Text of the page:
Nov 28, 2016 (LBO) – Japanese stocks traded weaker on Monday after seven straight sessions of gains, with Asian markets mixed, as the U.S. dollar pulled back from decade highs.
The chances of a U.S. rate hike in December, seen at 93.6 percent for a 50 to 75 basis point increase, and 6.5 percent for a 25 to 50 basis point hike, also impacted markets, analysts said.
Japan’s Nikkei 225 fell 0.82 percent, likely due to the yen strength, which is seen as a negative for Japanese export-oriented stocks, CNBC reported. The Shanghai composite was up 0.38 percent, while the Hang Seng edged higher 0.32 percent.
In South Korea, the Kospi recovered from earlier losses to trade up 0.17 percent. Hundreds of thousands people rallied in Seoul at the weekend for the fifth straight week of protests against President Park Geun-hye, who is embroiled in a scandal over influence-peddling.
Last Friday, China and Hong Kong securities regulators announced that the long-awaited Hong Kong-Shenzhen stock connect would kick-off on December 5. The trading link would allow foreign investors to trade Shenzhen stocks from Hong Kong.
The dollar index, which tracks the greenback against a basket of currencies, was softer at 100.99 as of 10:02 am HK/SIN, compared to a surge to 102.07 last week, a level not seen since April 2003.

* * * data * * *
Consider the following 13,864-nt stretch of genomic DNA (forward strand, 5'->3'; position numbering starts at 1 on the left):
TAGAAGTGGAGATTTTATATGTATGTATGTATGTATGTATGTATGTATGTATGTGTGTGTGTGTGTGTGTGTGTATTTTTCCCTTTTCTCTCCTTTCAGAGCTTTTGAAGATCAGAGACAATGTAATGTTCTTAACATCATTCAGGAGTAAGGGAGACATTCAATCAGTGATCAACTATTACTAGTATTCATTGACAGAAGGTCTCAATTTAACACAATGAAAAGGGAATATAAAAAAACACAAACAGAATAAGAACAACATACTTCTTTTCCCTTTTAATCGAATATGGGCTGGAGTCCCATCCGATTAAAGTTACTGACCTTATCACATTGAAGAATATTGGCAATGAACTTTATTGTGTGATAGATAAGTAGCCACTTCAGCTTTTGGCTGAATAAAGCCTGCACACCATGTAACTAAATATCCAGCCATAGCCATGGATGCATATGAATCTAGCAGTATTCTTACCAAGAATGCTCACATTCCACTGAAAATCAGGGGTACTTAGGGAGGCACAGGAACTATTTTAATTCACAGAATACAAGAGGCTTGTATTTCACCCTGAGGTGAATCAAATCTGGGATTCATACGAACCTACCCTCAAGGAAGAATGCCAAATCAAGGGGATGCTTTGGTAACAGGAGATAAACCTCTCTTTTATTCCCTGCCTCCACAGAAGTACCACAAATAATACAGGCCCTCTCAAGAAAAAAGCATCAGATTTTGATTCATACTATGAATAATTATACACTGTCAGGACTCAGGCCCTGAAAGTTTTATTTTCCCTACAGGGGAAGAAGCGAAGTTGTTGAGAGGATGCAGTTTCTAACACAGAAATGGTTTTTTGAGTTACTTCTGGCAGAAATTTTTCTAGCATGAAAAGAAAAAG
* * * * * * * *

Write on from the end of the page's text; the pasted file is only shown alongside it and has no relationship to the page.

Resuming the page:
“We think that the dampening of the dollar strength is temporary. Overall, the USD momentum remains to the upside amid Trump’s vast infrastructure program and Fed imminent tightening,” Cynthia Jane Kalasopatan from Singapore’s Mizuho Bank said in a note on Monday.
Markets have rallied since Donald Trump’s surprise election victory with “Trumponomics” expected to mean more fiscal spending and higher inflation, while interest rates are also expected to rise.
The Dow Jones industrial average ended up 0.36 percent at 19,152.14 on Friday, the S&P 500 closed up 0.39 percent at 2,213.35 and the Nasdaq composite closed up 0.34 percent at 5,398.92.
Reuters reported that Saudi Arabia said it would not attend talks on Monday with non-OPEC members to discuss production cuts, which prompted a fall in crude futures on Friday of more than 3 percent on Friday in the U.S.
U.S. crude futures were down 0.89 percent at $45.65 a barrel, while Brent futures dropped 0.91 percent at $46.81.
Saudi Arabia’s energy minister Khalid al-Falih said he believed the oil market would balance itself in 2017 even if producers did not intervene, and that keeping output at current levels could therefore be justified. He said that Saudi Arabia was not attending the Monday meeting because OPEC members themselves had not agreed on production levels.